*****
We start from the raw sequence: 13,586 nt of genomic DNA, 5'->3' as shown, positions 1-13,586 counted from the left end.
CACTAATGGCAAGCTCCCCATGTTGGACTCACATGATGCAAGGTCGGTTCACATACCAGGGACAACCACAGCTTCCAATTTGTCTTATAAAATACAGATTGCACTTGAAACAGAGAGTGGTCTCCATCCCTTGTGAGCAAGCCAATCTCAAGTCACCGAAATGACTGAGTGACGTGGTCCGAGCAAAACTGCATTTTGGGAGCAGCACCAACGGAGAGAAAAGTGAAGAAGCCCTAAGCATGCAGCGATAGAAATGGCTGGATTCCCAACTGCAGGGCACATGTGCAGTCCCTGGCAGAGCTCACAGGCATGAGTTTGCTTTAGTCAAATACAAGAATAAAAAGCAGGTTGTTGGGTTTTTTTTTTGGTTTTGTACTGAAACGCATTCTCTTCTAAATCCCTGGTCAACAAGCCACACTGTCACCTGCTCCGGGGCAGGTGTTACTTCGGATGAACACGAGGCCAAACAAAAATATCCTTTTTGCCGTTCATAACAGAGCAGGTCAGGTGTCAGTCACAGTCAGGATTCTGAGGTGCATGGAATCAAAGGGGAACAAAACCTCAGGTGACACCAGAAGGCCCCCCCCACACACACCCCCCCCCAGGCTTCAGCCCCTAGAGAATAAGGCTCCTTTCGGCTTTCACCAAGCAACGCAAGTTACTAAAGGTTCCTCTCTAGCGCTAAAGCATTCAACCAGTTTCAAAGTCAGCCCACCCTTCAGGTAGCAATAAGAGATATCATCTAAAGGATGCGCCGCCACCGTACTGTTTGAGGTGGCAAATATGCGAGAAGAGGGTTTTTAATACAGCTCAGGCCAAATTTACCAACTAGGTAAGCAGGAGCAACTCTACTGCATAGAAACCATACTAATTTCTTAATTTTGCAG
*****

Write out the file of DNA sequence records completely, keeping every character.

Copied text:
We start from the raw sequence: 13,586 nt of genomic DNA, 5'->3' as shown, positions 1-13,586 counted from the left end.
CACTAATGGCAAGCTCCCCATGTTGGACTCACATGATGCAAGGTCGGTTCACATACCAGGGACAACCACAGCTTCCAATTTGTCTTATAAAATACAGATTGCACTTGAAACAGAGAGTGGTCTCCATCCCTTGTGAGCAAGCCAATCTCAAGTCACCGAAATGACTGAGTGACGTGGTCCGAGCAAAACTGCATTTTGGGAGCAGCACCAACGGAGAGAAAAGTGAAGAAGCCCTAAGCATGCAGCGATAGAAATGGCTGGATTCCCAACTGCAGGGCACATGTGCAGTCCCTGGCAGAGCTCACAGGCATGAGTTTGCTTTAGTCAAATACAAGAATAAAAAGCAGGTTGTTGGGTTTTTTTTTTGGTTTTGTACTGAAACGCATTCTCTTCTAAATCCCTGGTCAACAAGCCACACTGTCACCTGCTCCGGGGCAGGTGTTACTTCGGATGAACACGAGGCCAAACAAAAATATCCTTTTTGCCGTTCATAACAGAGCAGGTCAGGTGTCAGTCACAGTCAGGATTCTGAGGTGCATGGAATCAAAGGGGAACAAAACCTCAGGTGACACCAGAAGGCCCCCCCCACACACACCCCCCCCCAGGCTTCAGCCCCTAGAGAATAAGGCTCCTTTCGGCTTTCACCAAGCAACGCAAGTTACTAAAGGTTCCTCTCTAGCGCTAAAGCATTCAACCAGTTTCAAAGTCAGCCCACCCTTCAGGTAGCAATAAGAGATATCATCTAAAGGATGCGCCGCCACCGTACTGTTTGAGGTGGCAAATATGCGAGAAGAGGGTTTTTAATACAGCTCAGGCCAAATTTACCAACTAGGTAAGCAGGAGCAACTCTACTGCATAGAAACCATACTAATTTCTTAATTTTGCAG